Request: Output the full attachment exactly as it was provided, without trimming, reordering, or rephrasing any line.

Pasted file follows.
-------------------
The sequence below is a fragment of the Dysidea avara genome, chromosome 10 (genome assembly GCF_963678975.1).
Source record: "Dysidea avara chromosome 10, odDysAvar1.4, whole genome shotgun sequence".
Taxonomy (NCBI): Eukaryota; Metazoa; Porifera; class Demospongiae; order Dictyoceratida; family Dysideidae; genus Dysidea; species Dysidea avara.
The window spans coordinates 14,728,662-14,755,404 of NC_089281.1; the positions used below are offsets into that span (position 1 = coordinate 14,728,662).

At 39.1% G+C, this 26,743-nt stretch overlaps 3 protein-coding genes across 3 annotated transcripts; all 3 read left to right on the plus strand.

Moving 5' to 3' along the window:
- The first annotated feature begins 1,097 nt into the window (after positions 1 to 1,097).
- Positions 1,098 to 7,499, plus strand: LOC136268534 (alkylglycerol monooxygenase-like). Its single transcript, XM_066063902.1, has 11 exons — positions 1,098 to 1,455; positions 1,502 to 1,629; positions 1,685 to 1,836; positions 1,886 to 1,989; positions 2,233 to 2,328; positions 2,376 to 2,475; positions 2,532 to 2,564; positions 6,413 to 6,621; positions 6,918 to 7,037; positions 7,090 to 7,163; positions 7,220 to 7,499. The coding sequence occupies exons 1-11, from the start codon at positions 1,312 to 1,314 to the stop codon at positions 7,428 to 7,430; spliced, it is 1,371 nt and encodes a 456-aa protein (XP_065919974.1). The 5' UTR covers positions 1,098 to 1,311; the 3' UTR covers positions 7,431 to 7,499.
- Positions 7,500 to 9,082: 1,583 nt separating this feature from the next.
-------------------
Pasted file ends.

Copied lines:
The sequence below is a fragment of the Dysidea avara genome, chromosome 10 (genome assembly GCF_963678975.1).
Source record: "Dysidea avara chromosome 10, odDysAvar1.4, whole genome shotgun sequence".
Taxonomy (NCBI): Eukaryota; Metazoa; Porifera; class Demospongiae; order Dictyoceratida; family Dysideidae; genus Dysidea; species Dysidea avara.
The window spans coordinates 14,728,662-14,755,404 of NC_089281.1; the positions used below are offsets into that span (position 1 = coordinate 14,728,662).

At 39.1% G+C, this 26,743-nt stretch overlaps 3 protein-coding genes across 3 annotated transcripts; all 3 read left to right on the plus strand.

Moving 5' to 3' along the window:
- The first annotated feature begins 1,097 nt into the window (after positions 1 to 1,097).
- Positions 1,098 to 7,499, plus strand: LOC136268534 (alkylglycerol monooxygenase-like). Its single transcript, XM_066063902.1, has 11 exons — positions 1,098 to 1,455; positions 1,502 to 1,629; positions 1,685 to 1,836; positions 1,886 to 1,989; positions 2,233 to 2,328; positions 2,376 to 2,475; positions 2,532 to 2,564; positions 6,413 to 6,621; positions 6,918 to 7,037; positions 7,090 to 7,163; positions 7,220 to 7,499. The coding sequence occupies exons 1-11, from the start codon at positions 1,312 to 1,314 to the stop codon at positions 7,428 to 7,430; spliced, it is 1,371 nt and encodes a 456-aa protein (XP_065919974.1). The 5' UTR covers positions 1,098 to 1,311; the 3' UTR covers positions 7,431 to 7,499.
- Positions 7,500 to 9,082: 1,583 nt separating this feature from the next.